It was worth the effort. Today Symantec’s European Operations Centre employs over 500 people in R&D, shared services and supply chain management. Dublin was also recently selected as the location for one of three global Security Response Centres that track the appearance and development of new computer viruses.
McCabe is seen as an astute businessman who pushes the case for Ireland as an investment location. At the same time, as president of the American Chamber of Commerce in Ireland, he acts as a sounding board for the Irish Government on potential concerns US multinationals might have about Ireland such as poor infrastructure and high costs.
Name: Nicky Hartery, Dell
Position: Vice-president, manufacturing and business operations, Dell EMEA
The most senior Dell person in the Irish operation, Hartery was responsible for introducing lean and business process improvements to Dell Ireland. The result: Dell’s Limerick manufacturing site is best of class in terms of productivity within the Dell world. The initiatives introduced by Hartery have yielded direct savings worth between €40 and €50m to date in Limerick alone.
He has also brought higher value jobs to Dell Ireland through the creation of EMEA Applications Solution Centre in Limerick — a laboratory where corporate customers from across Europe can simulate complex networked applications on Dell server and storage equipment in advance of purchase — and the EMEA Expert Centre in Bray, which comprises a group of multi-lingual system consultants providing high-level technical support to large corporate customers.
Hartery has also succeeded in putting supply chain issues on the national agenda as he believes that excellence in supply chain management is critical to Ireland’s future competitive advantage. He is a member of the American Chamber-led expert industry group on supply chain management. He believes that R&D investment — traditionally confined to pure product development — should now be re-defined to encompass intelligence-based activities such as supply chain management. According to Hartery, these changes are imperative if Ireland is to develop as a skill-based economy and gain competitive advantage over international lower-cost locations.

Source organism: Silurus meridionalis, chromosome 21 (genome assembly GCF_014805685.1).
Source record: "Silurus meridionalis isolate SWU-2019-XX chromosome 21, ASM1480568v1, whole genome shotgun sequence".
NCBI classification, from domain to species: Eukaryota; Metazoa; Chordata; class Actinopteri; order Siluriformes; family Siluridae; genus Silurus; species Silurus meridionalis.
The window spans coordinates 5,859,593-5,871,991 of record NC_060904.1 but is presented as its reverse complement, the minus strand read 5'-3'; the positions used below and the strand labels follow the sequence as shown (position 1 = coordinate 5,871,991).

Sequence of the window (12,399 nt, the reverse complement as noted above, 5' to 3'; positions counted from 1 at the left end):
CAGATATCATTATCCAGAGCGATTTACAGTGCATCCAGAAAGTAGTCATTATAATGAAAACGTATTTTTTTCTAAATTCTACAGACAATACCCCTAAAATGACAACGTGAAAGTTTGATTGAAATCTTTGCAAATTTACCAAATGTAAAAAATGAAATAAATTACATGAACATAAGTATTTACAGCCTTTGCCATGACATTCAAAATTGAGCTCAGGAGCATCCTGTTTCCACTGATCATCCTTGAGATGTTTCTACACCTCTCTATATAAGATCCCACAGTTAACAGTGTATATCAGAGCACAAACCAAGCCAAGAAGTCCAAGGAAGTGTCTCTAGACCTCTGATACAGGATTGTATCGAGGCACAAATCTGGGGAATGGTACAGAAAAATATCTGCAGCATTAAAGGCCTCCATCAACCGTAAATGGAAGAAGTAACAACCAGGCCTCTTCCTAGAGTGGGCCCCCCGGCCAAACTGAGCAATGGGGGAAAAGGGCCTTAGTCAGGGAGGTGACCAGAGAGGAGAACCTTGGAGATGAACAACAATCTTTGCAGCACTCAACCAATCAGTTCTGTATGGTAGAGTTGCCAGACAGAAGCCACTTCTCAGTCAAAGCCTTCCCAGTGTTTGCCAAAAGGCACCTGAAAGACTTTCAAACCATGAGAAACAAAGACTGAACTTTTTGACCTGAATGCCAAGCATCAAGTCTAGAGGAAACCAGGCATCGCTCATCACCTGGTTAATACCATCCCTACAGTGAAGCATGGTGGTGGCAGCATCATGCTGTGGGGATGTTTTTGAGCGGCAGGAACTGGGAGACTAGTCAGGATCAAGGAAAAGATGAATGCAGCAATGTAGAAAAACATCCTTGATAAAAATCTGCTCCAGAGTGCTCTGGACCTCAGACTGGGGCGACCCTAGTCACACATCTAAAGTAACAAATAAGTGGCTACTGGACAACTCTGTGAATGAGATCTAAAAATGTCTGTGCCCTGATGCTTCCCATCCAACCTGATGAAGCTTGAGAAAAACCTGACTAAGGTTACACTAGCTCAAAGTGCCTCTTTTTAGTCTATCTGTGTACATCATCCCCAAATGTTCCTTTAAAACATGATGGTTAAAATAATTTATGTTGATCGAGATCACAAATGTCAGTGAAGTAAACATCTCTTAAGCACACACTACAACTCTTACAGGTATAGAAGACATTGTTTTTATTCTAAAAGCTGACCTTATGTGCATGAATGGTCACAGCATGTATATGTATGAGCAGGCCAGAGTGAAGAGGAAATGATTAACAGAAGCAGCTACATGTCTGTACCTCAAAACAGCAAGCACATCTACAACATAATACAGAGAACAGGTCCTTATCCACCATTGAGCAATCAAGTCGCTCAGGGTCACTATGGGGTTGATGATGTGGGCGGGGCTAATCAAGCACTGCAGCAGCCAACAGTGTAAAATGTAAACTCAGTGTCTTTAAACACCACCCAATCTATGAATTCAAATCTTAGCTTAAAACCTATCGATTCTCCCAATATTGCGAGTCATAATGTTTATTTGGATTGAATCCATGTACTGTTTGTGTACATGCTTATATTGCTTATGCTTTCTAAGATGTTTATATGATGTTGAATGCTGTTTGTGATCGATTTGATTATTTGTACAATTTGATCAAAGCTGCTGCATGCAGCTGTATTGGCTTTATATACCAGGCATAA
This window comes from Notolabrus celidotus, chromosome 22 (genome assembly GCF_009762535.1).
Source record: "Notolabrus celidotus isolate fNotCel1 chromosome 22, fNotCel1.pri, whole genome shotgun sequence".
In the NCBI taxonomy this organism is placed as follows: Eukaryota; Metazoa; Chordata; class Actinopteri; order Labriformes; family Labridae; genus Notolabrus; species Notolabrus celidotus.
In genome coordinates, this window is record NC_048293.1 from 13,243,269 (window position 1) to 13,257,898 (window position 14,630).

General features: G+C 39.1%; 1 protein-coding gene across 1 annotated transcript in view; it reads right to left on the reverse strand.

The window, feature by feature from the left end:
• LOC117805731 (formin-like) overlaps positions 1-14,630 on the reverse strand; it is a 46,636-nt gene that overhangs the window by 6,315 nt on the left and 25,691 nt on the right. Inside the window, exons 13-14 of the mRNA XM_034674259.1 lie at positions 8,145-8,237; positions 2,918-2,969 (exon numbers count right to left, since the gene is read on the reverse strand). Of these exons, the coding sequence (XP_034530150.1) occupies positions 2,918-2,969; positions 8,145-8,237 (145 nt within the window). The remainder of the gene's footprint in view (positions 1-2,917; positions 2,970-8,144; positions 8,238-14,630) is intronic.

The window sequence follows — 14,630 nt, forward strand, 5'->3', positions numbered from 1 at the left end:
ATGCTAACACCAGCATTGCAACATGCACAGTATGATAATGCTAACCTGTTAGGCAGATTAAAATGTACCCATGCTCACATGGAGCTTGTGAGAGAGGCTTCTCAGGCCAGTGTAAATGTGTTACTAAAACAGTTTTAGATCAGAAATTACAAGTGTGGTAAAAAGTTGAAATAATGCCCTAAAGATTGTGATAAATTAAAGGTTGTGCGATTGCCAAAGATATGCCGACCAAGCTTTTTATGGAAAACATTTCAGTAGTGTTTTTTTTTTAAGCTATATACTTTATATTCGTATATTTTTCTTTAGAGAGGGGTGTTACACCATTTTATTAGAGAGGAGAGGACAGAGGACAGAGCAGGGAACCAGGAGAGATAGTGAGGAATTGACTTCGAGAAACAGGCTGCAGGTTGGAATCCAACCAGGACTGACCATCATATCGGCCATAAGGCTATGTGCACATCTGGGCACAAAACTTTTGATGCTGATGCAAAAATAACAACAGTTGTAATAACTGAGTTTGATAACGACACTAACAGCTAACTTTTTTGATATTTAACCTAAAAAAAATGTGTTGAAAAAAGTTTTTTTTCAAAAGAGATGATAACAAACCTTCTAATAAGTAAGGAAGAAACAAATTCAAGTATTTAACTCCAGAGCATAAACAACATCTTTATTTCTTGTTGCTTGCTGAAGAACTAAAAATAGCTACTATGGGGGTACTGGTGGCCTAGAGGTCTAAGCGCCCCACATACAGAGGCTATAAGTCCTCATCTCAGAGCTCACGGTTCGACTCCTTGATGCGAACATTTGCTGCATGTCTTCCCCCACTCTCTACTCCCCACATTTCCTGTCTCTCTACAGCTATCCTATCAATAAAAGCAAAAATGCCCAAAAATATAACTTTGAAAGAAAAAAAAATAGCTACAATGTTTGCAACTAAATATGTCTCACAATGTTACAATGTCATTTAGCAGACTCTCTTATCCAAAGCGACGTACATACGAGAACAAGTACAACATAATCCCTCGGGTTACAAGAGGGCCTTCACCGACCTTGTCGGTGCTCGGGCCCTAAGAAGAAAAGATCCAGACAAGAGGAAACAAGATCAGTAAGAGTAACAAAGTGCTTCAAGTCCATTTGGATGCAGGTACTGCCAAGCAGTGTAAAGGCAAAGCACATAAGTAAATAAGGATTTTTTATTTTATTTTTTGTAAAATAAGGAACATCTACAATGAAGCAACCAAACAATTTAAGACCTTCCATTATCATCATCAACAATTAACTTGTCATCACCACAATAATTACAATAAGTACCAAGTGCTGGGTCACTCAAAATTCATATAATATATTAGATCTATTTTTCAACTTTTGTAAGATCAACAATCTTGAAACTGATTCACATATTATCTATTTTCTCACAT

Hartery also believes Ireland-based organisations should redefine their position within their international corporations through a clear demonstration of local innovation and performance capabilities.
The dazzling decade
Foreign direct investment is the engine that has driven the Irish economy for a decade or more. In 2000, overseas companies exported goods and services to the value of €47bn, an increase of 23pc over the previous year. These companies also spend approximately €14.2bn in the Irish economy each year.
The US remains the single largest source of inward investment in Ireland and is the country of origin of almost half of the IDA-assisted firms that have located here. Although Ireland accounts for just 1pc of the EU population it attracts a quarter of all new greenfield investment into Europe from the US.
Of the total of 133,246 people employed in IDA-supported companies, almost 90,000 of them work in US multinationals. Many of these companies fall within the ICT bracket. Seven out of the 10 largest US technology multinationals have operations here: Apple, Dell, Intel, Microsoft, Sun Microsystems, Symantec and Xerox.
By Brian Skelly